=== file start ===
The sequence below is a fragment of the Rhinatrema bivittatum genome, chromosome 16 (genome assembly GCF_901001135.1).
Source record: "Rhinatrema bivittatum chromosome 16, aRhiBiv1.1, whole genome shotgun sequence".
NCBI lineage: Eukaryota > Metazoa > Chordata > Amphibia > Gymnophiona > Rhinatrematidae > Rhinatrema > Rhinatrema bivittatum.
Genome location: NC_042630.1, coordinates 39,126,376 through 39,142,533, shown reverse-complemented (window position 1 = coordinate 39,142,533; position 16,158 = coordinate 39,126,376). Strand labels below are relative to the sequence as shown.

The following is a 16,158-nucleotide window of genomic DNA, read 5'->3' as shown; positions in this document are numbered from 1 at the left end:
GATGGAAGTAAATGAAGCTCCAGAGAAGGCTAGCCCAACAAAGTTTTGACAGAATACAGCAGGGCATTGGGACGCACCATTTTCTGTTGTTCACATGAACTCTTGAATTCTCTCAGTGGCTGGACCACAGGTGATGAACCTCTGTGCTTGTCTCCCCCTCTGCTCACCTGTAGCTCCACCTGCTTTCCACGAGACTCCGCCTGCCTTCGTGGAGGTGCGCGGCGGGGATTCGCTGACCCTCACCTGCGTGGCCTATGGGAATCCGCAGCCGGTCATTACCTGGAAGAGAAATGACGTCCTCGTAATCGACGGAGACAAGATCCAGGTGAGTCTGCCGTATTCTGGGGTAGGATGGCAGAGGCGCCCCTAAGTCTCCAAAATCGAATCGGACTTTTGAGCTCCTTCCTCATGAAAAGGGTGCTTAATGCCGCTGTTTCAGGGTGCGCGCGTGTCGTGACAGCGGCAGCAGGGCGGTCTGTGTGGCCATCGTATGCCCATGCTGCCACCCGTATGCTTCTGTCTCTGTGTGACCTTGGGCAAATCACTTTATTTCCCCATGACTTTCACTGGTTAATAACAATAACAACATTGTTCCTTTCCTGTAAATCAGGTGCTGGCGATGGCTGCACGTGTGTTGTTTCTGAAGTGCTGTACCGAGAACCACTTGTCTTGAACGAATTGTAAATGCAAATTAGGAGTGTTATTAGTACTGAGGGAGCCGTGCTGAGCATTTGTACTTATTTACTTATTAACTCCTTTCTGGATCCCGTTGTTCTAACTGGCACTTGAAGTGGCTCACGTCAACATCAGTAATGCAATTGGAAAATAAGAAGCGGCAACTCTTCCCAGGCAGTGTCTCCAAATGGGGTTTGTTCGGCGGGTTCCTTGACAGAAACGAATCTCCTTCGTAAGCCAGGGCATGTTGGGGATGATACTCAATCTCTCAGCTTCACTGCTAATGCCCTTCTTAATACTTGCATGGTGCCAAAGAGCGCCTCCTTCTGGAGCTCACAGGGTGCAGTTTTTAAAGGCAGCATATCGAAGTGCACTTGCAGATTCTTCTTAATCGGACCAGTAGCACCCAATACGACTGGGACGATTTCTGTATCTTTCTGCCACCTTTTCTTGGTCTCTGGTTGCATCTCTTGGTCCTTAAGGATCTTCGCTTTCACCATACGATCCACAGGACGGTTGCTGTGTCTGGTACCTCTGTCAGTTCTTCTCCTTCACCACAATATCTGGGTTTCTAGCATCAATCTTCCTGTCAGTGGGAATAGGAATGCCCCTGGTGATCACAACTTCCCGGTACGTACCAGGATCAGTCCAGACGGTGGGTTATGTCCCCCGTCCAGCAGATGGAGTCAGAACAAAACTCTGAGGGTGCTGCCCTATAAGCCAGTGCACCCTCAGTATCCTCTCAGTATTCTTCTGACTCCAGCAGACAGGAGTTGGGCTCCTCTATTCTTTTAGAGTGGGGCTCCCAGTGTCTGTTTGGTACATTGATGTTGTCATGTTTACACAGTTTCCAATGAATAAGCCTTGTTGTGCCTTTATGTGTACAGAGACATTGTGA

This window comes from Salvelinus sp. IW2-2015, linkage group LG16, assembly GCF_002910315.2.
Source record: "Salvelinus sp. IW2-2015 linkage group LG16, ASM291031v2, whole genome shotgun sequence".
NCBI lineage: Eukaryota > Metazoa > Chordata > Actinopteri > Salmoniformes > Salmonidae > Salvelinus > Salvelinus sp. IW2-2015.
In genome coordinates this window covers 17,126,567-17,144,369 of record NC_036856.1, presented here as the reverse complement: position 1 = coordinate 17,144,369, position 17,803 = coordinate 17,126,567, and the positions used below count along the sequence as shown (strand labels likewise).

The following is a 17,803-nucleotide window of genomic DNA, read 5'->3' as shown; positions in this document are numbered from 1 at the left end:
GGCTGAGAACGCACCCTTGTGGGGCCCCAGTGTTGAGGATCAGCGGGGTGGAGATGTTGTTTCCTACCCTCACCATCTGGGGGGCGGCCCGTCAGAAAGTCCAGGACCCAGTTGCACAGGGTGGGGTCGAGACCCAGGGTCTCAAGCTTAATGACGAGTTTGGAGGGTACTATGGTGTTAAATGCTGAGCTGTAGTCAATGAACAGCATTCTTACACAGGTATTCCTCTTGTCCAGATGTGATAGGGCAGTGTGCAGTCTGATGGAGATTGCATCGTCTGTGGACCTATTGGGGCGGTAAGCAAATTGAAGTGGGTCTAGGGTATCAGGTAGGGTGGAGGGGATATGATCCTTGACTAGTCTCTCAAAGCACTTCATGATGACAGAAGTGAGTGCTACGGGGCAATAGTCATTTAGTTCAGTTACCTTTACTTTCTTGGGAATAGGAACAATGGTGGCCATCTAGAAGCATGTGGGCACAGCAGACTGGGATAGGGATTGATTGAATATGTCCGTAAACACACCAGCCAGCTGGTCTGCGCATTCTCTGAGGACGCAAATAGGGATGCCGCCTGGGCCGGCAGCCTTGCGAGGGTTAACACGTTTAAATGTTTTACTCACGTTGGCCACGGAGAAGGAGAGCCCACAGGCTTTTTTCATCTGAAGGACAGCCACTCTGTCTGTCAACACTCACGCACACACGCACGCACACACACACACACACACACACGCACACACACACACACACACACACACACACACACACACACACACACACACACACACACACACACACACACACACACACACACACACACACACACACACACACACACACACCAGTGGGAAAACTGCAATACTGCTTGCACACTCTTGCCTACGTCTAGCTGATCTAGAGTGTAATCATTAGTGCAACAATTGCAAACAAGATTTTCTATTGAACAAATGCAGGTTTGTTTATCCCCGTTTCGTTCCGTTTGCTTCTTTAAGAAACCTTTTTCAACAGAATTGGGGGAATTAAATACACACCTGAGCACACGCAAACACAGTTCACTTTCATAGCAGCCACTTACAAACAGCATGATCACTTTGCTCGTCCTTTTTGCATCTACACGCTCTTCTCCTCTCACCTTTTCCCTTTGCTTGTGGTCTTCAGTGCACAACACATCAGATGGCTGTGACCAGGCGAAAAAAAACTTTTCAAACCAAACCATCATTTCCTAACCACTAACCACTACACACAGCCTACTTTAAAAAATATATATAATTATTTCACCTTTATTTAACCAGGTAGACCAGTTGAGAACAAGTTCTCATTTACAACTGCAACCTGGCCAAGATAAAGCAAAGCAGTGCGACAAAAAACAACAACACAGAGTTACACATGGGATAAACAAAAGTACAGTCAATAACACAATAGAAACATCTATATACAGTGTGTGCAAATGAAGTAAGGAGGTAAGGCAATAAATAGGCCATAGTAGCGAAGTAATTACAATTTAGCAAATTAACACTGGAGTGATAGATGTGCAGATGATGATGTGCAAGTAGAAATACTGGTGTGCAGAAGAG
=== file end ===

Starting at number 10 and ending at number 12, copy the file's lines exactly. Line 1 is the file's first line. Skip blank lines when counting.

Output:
In genome coordinates this window covers 17,126,567-17,144,369 of record NC_036856.1, presented here as the reverse complement: position 1 = coordinate 17,144,369, position 17,803 = coordinate 17,126,567, and the positions used below count along the sequence as shown (strand labels likewise).

The following is a 17,803-nucleotide window of genomic DNA, read 5'->3' as shown; positions in this document are numbered from 1 at the left end:
GGCTGAGAACGCACCCTTGTGGGGCCCCAGTGTTGAGGATCAGCGGGGTGGAGATGTTGTTTCCTACCCTCACCATCTGGGGGGCGGCCCGTCAGAAAGTCCAGGACCCAGTTGCACAGGGTGGGGTCGAGACCCAGGGTCTCAAGCTTAATGACGAGTTTGGAGGGTACTATGGTGTTAAATGCTGAGCTGTAGTCAATGAACAGCATTCTTACACAGGTATTCCTCTTGTCCAGATGTGATAGGGCAGTGTGCAGTCTGATGGAGATTGCATCGTCTGTGGACCTATTGGGGCGGTAAGCAAATTGAAGTGGGTCTAGGGTATCAGGTAGGGTGGAGGGGATATGATCCTTGACTAGTCTCTCAAAGCACTTCATGATGACAGAAGTGAGTGCTACGGGGCAATAGTCATTTAGTTCAGTTACCTTTACTTTCTTGGGAATAGGAACAATGGTGGCCATCTAGAAGCATGTGGGCACAGCAGACTGGGATAGGGATTGATTGAATATGTCCGTAAACACACCAGCCAGCTGGTCTGCGCATTCTCTGAGGACGCAAATAGGGATGCCGCCTGGGCCGGCAGCCTTGCGAGGGTTAACACGTTTAAATGTTTTACTCACGTTGGCCACGGAGAAGGAGAGCCCACAGGCTTTTTTCATCTGAAGGACAGCCACTCTGTCTGTCAACACTCACGCACACACGCACGCACACACACACACACACACACACGCACACACACACACACACACACACACACACACACACACACACACACACACACACACACACACACACACACACACACACACACACACACACACACACACACACACACACACCAGTGGGAAAACTGCAATACTGCTTGCACACTCTTGCCTACGTCTAGCTGATCTAGAGTGTAATCATTAGTGCAACAATTGCAAACAAGATTTTCTATTGAACAAATGCAGGTTTGTTTATCCCCGTTTCGTTCCGTTTGCTTCTTTAAGAAACCTTTTTCAACAGAATTGGGGGAATTAAATACACACCTGAGCACACGCAAACACAGTTCACTTTCATAGCAGCCACTTACAAACAGCATGATCACTTTGCTCGTCCTTTTTGCATCTACACGCTCTTCTCCTCTCACCTTTTCCCTTTGCTTGTGGTCTTCAGTGCACAACACATCAGATGGCTGTGACCAGGCGAAAAAAAACTTTTCAAACCAAACCATCATTTCCTAACCACTAACCACTACACACAGCCTACTTTAAAAAATATATATAATTATTTCACCTTTATTTAACCAGGTAGACCAGTTGAGAACAAGTTCTCATTTACAACTGCAACCTGGCCAAGATAAAGCAAAGCAGTGCGACAAAAAACAACAACACAGAGTTACACATGGGATAAACAAAAGTACAGTCAATAACACAATAGAAACATCTATATACAGTGTGTGCAAATGAAGTAAGGAGGTAAGGCAATAAATAGGCCATAGTAGCGAAGTAATTACAATTTAGCAAATTAACACTGGAGTGATAGATGTGCAGATGATGATGTGCAAGTAGAAATACTGGTGTGCAGAAGAG